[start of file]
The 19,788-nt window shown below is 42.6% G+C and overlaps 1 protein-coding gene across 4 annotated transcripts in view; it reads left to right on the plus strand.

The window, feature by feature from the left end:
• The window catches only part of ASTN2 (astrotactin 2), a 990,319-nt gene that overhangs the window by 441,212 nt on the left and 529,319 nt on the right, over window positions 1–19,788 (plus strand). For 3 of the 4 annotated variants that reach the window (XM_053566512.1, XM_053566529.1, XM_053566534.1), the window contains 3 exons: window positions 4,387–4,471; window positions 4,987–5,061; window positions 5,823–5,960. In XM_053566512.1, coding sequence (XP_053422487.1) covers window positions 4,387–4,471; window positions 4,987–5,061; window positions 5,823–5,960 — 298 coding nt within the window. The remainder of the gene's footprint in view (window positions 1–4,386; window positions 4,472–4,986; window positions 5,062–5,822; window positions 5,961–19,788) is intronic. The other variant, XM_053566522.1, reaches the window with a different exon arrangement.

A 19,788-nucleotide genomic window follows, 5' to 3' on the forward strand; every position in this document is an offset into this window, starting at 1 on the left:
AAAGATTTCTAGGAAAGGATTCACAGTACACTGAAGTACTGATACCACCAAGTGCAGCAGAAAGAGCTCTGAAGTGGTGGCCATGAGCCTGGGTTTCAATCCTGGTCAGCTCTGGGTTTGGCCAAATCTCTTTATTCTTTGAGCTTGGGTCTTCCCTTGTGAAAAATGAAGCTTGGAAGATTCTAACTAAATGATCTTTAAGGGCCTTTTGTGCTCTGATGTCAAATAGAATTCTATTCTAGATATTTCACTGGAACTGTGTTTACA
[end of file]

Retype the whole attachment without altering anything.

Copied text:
The 19,788-nt window shown below is 42.6% G+C and overlaps 1 protein-coding gene across 4 annotated transcripts in view; it reads left to right on the plus strand.

The window, feature by feature from the left end:
• The window catches only part of ASTN2 (astrotactin 2), a 990,319-nt gene that overhangs the window by 441,212 nt on the left and 529,319 nt on the right, over window positions 1–19,788 (plus strand). For 3 of the 4 annotated variants that reach the window (XM_053566512.1, XM_053566529.1, XM_053566534.1), the window contains 3 exons: window positions 4,387–4,471; window positions 4,987–5,061; window positions 5,823–5,960. In XM_053566512.1, coding sequence (XP_053422487.1) covers window positions 4,387–4,471; window positions 4,987–5,061; window positions 5,823–5,960 — 298 coding nt within the window. The remainder of the gene's footprint in view (window positions 1–4,386; window positions 4,472–4,986; window positions 5,062–5,822; window positions 5,961–19,788) is intronic. The other variant, XM_053566522.1, reaches the window with a different exon arrangement.

A 19,788-nucleotide genomic window follows, 5' to 3' on the forward strand; every position in this document is an offset into this window, starting at 1 on the left:
AAAGATTTCTAGGAAAGGATTCACAGTACACTGAAGTACTGATACCACCAAGTGCAGCAGAAAGAGCTCTGAAGTGGTGGCCATGAGCCTGGGTTTCAATCCTGGTCAGCTCTGGGTTTGGCCAAATCTCTTTATTCTTTGAGCTTGGGTCTTCCCTTGTGAAAAATGAAGCTTGGAAGATTCTAACTAAATGATCTTTAAGGGCCTTTTGTGCTCTGATGTCAAATAGAATTCTATTCTAGATATTTCACTGGAACTGTGTTTACA